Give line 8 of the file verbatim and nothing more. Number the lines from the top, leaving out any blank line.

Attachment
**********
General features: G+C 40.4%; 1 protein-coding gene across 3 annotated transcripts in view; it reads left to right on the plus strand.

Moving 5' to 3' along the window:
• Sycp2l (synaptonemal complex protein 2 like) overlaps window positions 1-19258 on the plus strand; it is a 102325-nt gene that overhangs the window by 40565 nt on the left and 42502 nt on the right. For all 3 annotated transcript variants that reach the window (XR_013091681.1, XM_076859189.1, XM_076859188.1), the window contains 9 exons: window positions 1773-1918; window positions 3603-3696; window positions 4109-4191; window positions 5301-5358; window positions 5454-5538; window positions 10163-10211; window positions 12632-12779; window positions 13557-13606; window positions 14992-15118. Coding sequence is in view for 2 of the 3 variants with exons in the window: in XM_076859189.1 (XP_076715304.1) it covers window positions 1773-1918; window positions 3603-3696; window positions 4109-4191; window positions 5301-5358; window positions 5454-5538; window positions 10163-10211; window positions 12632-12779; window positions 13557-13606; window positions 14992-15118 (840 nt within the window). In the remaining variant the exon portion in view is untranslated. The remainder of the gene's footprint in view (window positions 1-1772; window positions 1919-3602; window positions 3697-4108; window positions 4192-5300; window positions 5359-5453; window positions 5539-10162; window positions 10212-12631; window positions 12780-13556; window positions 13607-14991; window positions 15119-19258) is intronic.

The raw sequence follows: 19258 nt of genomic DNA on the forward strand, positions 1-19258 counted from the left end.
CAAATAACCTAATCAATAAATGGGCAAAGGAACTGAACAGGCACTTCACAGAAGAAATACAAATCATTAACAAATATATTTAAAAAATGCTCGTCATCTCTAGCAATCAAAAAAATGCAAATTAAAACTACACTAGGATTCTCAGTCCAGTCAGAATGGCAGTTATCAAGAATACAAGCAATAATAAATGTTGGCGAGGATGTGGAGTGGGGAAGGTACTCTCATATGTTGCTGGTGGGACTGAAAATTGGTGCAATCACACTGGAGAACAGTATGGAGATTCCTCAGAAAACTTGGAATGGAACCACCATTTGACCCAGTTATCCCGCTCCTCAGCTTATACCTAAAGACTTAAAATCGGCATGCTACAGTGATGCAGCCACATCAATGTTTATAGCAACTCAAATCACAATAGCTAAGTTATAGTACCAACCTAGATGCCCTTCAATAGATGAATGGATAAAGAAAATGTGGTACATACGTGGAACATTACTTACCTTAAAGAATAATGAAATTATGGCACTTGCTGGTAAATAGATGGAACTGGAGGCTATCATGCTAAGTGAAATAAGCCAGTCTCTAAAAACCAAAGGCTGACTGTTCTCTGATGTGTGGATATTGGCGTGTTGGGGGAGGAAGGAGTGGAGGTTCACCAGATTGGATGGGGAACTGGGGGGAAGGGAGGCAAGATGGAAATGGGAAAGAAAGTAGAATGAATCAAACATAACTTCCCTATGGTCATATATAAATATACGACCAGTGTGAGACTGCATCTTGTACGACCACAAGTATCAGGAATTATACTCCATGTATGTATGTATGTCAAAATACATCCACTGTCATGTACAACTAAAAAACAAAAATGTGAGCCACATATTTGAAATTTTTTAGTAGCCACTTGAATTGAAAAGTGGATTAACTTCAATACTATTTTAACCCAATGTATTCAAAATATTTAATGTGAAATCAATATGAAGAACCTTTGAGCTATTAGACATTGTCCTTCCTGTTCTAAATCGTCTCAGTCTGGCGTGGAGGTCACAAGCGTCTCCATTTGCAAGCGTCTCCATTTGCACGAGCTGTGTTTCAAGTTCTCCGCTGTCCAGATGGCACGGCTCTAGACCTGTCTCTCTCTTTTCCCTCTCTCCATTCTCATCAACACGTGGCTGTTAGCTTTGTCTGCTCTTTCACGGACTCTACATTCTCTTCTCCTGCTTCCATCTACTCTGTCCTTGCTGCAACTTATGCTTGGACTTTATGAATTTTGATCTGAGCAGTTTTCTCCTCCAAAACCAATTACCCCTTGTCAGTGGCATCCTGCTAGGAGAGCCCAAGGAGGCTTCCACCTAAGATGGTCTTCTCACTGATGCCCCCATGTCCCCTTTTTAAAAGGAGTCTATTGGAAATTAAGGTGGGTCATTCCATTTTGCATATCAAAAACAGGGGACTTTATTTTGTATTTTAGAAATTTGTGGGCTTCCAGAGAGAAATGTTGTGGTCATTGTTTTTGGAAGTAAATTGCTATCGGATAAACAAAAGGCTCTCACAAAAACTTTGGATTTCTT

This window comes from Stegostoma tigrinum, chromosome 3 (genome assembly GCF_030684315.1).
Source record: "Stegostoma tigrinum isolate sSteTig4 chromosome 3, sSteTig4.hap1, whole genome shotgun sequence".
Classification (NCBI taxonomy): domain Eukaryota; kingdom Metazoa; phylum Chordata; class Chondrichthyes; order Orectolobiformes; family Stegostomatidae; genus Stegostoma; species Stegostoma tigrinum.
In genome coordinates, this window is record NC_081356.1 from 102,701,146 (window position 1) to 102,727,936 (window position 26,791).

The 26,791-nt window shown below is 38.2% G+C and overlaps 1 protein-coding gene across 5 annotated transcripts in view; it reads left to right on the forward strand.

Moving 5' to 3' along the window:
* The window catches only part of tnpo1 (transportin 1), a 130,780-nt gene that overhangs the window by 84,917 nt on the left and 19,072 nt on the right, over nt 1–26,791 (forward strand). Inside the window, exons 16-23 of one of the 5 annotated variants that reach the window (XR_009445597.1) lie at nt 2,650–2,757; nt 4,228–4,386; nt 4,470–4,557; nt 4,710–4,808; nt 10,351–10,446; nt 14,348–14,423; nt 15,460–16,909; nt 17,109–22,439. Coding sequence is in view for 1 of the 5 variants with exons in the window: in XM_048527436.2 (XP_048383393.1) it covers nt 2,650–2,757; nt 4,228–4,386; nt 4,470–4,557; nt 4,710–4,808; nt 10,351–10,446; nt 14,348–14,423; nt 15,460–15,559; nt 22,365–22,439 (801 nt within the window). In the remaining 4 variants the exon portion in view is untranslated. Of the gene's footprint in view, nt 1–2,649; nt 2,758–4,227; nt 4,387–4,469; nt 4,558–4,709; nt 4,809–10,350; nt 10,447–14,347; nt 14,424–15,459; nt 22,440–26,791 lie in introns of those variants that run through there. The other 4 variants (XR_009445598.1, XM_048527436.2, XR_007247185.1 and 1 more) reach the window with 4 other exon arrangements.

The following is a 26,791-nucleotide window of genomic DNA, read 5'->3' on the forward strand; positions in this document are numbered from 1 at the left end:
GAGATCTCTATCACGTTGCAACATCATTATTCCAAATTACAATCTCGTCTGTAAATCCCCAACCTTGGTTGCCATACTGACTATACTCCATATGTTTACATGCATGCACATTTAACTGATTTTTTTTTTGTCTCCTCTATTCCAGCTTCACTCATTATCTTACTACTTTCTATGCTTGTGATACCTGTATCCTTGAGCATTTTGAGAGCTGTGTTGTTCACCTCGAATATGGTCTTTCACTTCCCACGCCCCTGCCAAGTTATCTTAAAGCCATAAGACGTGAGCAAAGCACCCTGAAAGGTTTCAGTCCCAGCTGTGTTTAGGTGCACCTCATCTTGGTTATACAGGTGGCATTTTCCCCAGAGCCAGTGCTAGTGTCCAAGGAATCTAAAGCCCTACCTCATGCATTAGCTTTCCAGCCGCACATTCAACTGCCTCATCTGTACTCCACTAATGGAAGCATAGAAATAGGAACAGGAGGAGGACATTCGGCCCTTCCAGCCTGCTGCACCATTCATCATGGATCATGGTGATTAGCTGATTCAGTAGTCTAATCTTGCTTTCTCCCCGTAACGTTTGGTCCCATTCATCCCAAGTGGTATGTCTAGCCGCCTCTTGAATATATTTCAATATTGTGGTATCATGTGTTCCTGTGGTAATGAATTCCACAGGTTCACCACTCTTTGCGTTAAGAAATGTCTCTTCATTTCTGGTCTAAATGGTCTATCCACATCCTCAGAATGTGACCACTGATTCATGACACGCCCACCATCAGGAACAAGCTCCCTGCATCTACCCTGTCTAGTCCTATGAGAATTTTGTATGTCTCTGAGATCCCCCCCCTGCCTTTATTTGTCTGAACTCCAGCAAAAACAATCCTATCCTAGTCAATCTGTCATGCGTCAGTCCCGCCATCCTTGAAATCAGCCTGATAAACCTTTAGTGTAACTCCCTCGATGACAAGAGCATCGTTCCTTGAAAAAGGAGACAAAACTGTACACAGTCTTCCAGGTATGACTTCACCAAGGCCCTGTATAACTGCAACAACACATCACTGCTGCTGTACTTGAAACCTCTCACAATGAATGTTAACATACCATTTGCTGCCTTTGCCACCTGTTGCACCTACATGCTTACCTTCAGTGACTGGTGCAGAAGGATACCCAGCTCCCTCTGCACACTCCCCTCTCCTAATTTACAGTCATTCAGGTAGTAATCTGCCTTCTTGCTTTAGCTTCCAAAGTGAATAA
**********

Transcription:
Classification (NCBI taxonomy): domain Eukaryota; kingdom Metazoa; phylum Chordata; class Chondrichthyes; order Orectolobiformes; family Stegostomatidae; genus Stegostoma; species Stegostoma tigrinum.